West German Chancellor Helmut Kohl is once again confounding his critics. Just as complaints were mounting about a listless drift in leadership, Dr. Kohl has again shown who's boss - even producing a bit of good domestic and foreign news.
It won't quash the grumbling: The gadfly magazine Der Spiegel maintains that Kohl ''has no concept in economic, social, or security policies.'' The liberal Die Zeit faults him for being better at ''the instinct for power'' than at ''designs for society.''
But Kohl's latest moves should at least quiet this wave of discontent.
Kohl's unusual public assertion of his authority came in response to the latest challenge from Franz Josef Strauss, Bavarian premier and leader of the junior conservative party, the Christian Social Union. In mid-November Strauss again advanced his claims to a major Cabinet post in Bonn. The target was clear; he wanted to replace Free Democratic Economics Minister Otto Lambsdorff.
Indictments are to be made next week in the long-simmering FLICK scandal about illegal industrial contributions to political parties. The rumor mill has it that Mr. Lambsdorff is likely to be one of the officials indicted.
In response to Strauss's probing, Kohl announced that Lambsdorff would stay on in the Cabinet. Unproved indictments would not be cause for resignation, he indicated; no moves would be made prior to the initial findings of judges in the case - an event that won't happen for some time.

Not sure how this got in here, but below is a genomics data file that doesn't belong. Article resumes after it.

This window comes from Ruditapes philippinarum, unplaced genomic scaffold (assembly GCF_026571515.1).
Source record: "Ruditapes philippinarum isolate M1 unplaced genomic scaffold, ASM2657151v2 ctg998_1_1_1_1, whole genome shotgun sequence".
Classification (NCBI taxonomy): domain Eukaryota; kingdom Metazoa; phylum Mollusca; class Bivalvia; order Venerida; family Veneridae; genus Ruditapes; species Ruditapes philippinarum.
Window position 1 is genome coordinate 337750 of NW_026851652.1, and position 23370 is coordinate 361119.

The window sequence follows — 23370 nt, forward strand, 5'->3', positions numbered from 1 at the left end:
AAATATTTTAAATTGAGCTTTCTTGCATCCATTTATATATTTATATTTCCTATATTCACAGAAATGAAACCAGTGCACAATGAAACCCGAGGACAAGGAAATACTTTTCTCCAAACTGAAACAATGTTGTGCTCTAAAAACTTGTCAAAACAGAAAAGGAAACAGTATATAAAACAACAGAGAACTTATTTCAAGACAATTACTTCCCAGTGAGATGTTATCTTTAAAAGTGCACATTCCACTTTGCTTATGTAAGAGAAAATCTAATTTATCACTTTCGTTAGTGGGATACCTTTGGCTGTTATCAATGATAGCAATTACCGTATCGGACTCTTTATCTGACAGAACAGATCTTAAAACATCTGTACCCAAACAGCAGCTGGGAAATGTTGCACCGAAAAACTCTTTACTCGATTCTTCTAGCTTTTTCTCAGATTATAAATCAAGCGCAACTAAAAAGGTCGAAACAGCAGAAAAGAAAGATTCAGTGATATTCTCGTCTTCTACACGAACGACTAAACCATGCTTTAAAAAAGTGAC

This defense of Lambsdorff is part of Christian Democrat Kohl's careful balancing act in his coalition of the Christian Democratic Union, Christian Social Union, and Free Democratic Party.
Ever since the election last March, Strauss has been intent on sweeping the Free Democrats aside and leaving a Christian Democratic-Christian Social Union government in which Strauss might become dominant. And ever since the election Kohl has been equally intent on keeping the Free Democrats in place as a foil to Strauss's ambitions. Although the Free Democrats got only 7 percent of the vote, they gave Kohl his majority.
While Kohl has been reasserting his own leadership vis-a-vis Strauss, he has also been rallying some support by pointing to a pickup in the economy and a successful holding operation in Ostpolitik.
The just-announced projection of 2.5 percent real growth for 1984 is modest and well below the current surge of the US economy. But it is considerably better than this year's projected 1 percent or the actual decline of the past two years. And it means the beginning indicators of recovery have not yet sagged , as it was feared they would.
Kohl's greatest success, perhaps, is evident in the conspicuous preservation of friendly relations with East Germany and the Soviet Union even as new NATO missiles arrive in Europe, including West Germany.
Lambsdorff has just come back from talks in Moscow saying the Kremlin will not disrupt bilateral economic relations as retaliation for the missiles. And East and West Germany have just signed a new postal agreement that will significantly expand direct telephone dialing and telex links between the two states.
Bonn is paying for the expansion - with a doubling of its annual payment to East Berlin through 1990 to 200 million marks ($80 million). But for Bonn the increase in contacts between East and West German citizens is worth the cost, especially when it locks East Berlin into not making too big a fuss about the missiles.